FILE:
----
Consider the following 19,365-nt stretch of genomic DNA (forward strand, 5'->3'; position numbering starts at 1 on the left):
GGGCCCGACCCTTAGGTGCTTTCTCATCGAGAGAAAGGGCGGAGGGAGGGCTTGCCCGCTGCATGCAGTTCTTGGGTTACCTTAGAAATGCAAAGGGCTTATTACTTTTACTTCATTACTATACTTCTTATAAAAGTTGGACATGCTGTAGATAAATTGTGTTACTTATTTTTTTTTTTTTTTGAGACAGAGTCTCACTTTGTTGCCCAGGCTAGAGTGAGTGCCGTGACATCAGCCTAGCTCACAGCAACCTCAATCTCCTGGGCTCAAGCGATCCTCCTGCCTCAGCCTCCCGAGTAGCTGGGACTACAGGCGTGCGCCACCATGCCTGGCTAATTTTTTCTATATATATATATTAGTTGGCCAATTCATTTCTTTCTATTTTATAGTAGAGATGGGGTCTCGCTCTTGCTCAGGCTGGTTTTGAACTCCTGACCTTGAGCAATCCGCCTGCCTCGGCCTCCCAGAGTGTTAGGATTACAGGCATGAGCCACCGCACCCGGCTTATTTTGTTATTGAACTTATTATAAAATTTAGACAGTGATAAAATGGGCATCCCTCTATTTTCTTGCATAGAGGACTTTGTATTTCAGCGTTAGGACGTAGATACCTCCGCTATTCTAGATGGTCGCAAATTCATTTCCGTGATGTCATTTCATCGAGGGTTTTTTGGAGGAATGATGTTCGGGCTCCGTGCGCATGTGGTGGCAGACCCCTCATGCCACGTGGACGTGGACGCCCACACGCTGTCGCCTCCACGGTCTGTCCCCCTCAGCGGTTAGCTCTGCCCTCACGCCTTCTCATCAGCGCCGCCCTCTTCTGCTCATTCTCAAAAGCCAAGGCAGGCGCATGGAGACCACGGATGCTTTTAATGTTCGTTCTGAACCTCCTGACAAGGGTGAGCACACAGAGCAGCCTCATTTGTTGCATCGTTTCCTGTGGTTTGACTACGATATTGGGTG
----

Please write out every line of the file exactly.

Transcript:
Consider the following 19,365-nt stretch of genomic DNA (forward strand, 5'->3'; position numbering starts at 1 on the left):
GGGCCCGACCCTTAGGTGCTTTCTCATCGAGAGAAAGGGCGGAGGGAGGGCTTGCCCGCTGCATGCAGTTCTTGGGTTACCTTAGAAATGCAAAGGGCTTATTACTTTTACTTCATTACTATACTTCTTATAAAAGTTGGACATGCTGTAGATAAATTGTGTTACTTATTTTTTTTTTTTTTTGAGACAGAGTCTCACTTTGTTGCCCAGGCTAGAGTGAGTGCCGTGACATCAGCCTAGCTCACAGCAACCTCAATCTCCTGGGCTCAAGCGATCCTCCTGCCTCAGCCTCCCGAGTAGCTGGGACTACAGGCGTGCGCCACCATGCCTGGCTAATTTTTTCTATATATATATATTAGTTGGCCAATTCATTTCTTTCTATTTTATAGTAGAGATGGGGTCTCGCTCTTGCTCAGGCTGGTTTTGAACTCCTGACCTTGAGCAATCCGCCTGCCTCGGCCTCCCAGAGTGTTAGGATTACAGGCATGAGCCACCGCACCCGGCTTATTTTGTTATTGAACTTATTATAAAATTTAGACAGTGATAAAATGGGCATCCCTCTATTTTCTTGCATAGAGGACTTTGTATTTCAGCGTTAGGACGTAGATACCTCCGCTATTCTAGATGGTCGCAAATTCATTTCCGTGATGTCATTTCATCGAGGGTTTTTTGGAGGAATGATGTTCGGGCTCCGTGCGCATGTGGTGGCAGACCCCTCATGCCACGTGGACGTGGACGCCCACACGCTGTCGCCTCCACGGTCTGTCCCCCTCAGCGGTTAGCTCTGCCCTCACGCCTTCTCATCAGCGCCGCCCTCTTCTGCTCATTCTCAAAAGCCAAGGCAGGCGCATGGAGACCACGGATGCTTTTAATGTTCGTTCTGAACCTCCTGACAAGGGTGAGCACACAGAGCAGCCTCATTTGTTGCATCGTTTCCTGTGGTTTGACTACGATATTGGGTG